It was supposed to be just a visit to the ruins of the Bhand Devra or Bhand Deora Temple, a 10th century CE temple enroute to Kota from Jhalawar. My friend Shubhra aka Historywali had told me that this was a place I should not miss, especially since I would be in the area. Little did I know it would turn out to be much more than just a visit to a temple ruin.
The day had begun with us (my friend Niti and I) bidding goodbye to Jhalawar and our fabulous host, Mahijit ji, before setting off on a 2.5-hour journey by road to the temple. Though Manoj, our car driver, wasn’t sure of the temple’s exact location, he knew the area and assured us that he would get us to the temple. All we had to do was to sit back and enjoy the drive that initially passed though a hilly and forested section, before the landscape flattened out.
About 2 hours into the journey, we saw a strange, flat-topped elevation rising in the distance. On asking Manoj if he knew anything about it, he just shrugged and said that it was a hill and the Bhand Devra Temple was close to it. I was intrigued for the hill didn’t look like any that I had seen before and I decided to check Google Maps to see if it could tell me what it was.
What came up had me rubbing my eyes in disbelief; Niti’s reaction was no different. We were looking at (see the screenshot I took below) what appeared to be a hollow hill or a a crater. An impact crater.
Do you know the name of this crater, asks Niti. Just as I am about to reply in the negative, I see a signboard which says that we are about 10 km from Ramgarh. And just like that I remember an undergraduate class in Geology and a mention of this crater, the Ramgarh Crater. I also recall my friend Doulose posting this rather fuzzy picture of the crater from an airplane.
According to the Geological Survey of India, the Ramgarh Crater is known by various names — ‘Ramgarh structure’, ‘Ramgarh meteoritic structure’, ‘Ramgarh ring structure’, and ‘Ramgarh dome’, among others. At its highest, the Ramgarh Crater rises about 200 m from its surroundings and has a diameter of about 3.2 km. Though it looks like and is assumed to be an impact crater, there has been no conclusive study to prove that the Ramgarh Crater was created as a result of a meteorite impact.
Niti and I alternate between watching the crater on the live map and looking out of the window at the ‘real’ crater as we move closer to it. Manoj stops briefly to ask for directions to the temple and is pointed towards the crater. Is the temple near the crater or inside it, I wonder. Just when I think that the car would swing around the crater, it turns sharply towards the narrow road leading into it and soon we are passing a small pond located just past the entrance to the Ramgarh Crater.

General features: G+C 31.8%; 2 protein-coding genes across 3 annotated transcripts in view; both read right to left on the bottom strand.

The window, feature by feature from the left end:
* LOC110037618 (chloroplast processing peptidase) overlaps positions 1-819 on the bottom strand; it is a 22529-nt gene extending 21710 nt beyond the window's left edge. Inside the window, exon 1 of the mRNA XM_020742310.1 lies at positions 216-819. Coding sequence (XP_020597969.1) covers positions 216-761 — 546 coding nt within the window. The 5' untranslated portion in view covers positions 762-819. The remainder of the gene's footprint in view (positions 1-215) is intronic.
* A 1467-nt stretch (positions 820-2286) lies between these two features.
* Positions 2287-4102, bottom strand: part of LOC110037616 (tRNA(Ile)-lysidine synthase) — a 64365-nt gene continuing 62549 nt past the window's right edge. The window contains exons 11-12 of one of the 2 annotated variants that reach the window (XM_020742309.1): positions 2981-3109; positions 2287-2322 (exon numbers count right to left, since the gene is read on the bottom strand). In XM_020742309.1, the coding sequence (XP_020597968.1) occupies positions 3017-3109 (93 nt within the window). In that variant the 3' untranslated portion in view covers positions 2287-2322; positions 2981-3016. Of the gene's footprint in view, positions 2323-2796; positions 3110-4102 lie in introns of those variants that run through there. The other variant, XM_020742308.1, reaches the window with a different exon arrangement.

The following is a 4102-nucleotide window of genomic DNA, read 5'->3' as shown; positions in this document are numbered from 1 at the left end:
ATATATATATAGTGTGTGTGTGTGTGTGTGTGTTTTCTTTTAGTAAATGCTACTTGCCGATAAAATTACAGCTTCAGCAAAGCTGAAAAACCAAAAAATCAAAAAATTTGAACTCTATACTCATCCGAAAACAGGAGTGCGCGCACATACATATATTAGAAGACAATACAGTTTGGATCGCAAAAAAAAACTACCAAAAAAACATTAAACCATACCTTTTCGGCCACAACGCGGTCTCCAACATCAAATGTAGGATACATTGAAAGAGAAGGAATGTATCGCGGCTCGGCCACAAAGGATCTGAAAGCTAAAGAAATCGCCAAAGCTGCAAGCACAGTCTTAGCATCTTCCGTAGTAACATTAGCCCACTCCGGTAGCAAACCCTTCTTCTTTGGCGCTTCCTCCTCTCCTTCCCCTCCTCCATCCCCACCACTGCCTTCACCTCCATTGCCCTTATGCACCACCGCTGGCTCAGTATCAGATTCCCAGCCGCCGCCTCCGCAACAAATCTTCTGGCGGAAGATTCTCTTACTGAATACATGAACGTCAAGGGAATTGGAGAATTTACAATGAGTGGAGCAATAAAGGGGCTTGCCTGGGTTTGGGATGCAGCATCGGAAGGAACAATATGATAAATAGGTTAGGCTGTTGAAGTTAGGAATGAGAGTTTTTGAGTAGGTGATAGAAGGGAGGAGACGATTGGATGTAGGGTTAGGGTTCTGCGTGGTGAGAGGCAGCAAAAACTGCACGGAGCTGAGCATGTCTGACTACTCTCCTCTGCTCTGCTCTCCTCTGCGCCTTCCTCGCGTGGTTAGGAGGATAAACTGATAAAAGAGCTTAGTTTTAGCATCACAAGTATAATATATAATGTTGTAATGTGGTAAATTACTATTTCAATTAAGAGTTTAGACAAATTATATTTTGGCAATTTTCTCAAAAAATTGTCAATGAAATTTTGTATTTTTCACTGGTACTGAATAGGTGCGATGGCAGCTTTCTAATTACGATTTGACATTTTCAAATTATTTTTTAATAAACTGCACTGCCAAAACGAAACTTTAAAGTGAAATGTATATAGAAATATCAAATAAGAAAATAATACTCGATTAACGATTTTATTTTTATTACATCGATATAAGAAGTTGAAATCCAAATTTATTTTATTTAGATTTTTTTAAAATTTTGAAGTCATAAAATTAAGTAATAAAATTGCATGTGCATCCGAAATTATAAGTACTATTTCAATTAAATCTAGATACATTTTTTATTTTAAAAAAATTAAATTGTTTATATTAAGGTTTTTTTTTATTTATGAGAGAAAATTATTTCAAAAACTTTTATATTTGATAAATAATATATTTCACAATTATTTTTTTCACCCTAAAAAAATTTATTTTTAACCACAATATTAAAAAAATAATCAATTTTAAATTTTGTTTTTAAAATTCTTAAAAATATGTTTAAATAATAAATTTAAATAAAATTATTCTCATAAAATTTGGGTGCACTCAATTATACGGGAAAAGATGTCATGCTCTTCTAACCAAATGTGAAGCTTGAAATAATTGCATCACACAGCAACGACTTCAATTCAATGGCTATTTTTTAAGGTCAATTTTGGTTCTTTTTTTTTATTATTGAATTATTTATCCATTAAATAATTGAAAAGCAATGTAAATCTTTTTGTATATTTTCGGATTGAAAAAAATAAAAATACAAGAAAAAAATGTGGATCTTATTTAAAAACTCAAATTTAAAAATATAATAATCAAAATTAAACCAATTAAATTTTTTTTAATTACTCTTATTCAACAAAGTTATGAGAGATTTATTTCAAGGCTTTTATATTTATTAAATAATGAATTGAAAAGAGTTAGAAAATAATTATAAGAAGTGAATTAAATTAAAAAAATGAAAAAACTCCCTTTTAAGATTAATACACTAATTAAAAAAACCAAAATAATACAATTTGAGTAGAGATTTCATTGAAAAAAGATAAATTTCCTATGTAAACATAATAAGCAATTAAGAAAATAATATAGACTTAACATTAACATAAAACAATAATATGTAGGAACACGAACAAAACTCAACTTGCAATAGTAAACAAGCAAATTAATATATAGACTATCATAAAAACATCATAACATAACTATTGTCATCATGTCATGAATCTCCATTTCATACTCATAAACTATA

The Bhand Devra Temple is located about a kilometre inside, and a short and rather bumpy ride later we are alighting from the car to have our first look at the temple and its location. I am torn between wanting to explore the temple and explore the crater, whose “walls” surround the temple on all sides.
One of the first things I notice from where I stand at the entrance to the Bhand Devra Temple, is a flight of whitewashed steps leading up to the very top of what would be the crater rim. I ask Manoj if he knows anything about it and he has a very interesting story to share.
The steps lead to a natural cave where two temples — one dedicated to Kisnai (a local deity) and the other to Annapurna Devi — are located. The offerings for both the deities are uniquely different — while Kisnai is offered meat and alcohol, Annapurna Devi is offered sweets. A curtain is always drawn between the two deities only to be raised during distribution of the prasad.
Manoj is not sure about how old the cave temples are, except that they are very old ! There is, however, no such confusion regarding the age of the Bhand Devra Temple. According to the information board outside, inscriptions were found on the site which indicate that the temple was built in the 10th century CE by Raja Malaya Verma of Nag dynasty from Malwa, and was renovated in 1162 CE by Raja Trisna Verma of the Med dynasty.
Looking at the temple’s advanced state of ruin in front of me, it appears that the Bhand Devra Temple was never renovated after that. In fact, it looks like the temple will fall any minute — the spire is broken, there is vegetation growing profusely, some of the original pillars have received a patch up job with concrete, sculptures in the niches are missing, while many others are broken, etc. The ground around the temple is littered with broken and unrecognisable fragments of sculptures and other temple parts. I can see a couple of smaller structures, probably subsidiary shrines, some distance from the temple.
Clicking on any of the photographs below will start a slide show on the exterior portion of the Bhand Devra Temple. You can use the arrow keys to navigate through the set, and once done, do come back to read the rest of the post.
I am surprised at how small the Bhand Devra Temple is. Maybe the broken condition of the temple makes it look smaller than it actually is, but I don’t think so. The information board mentions that the Temple is dedicated to the “Tantric tradition of Saivism“. Could that be the reason for the size, I wonder? And what is the deity worshipped inside — the aniconic shiva lingam or an iconic form of Shiva?
Almost on cue, as if to answer my question, a man dressed in black comes out of the temple and beckons us in. He is the temple priest and leads us straight to the garbha griha or the sanctum, which has a rather new shiva lingam and a collection of relief sculptures that don’t appear to belong to the temple. For one, the stone is different, and for another the style is different — more folksy, than classical. I don’t know what used to be worshipped in the sanctum, but it was definitely not any of these. What was worshipped here originally is long gone.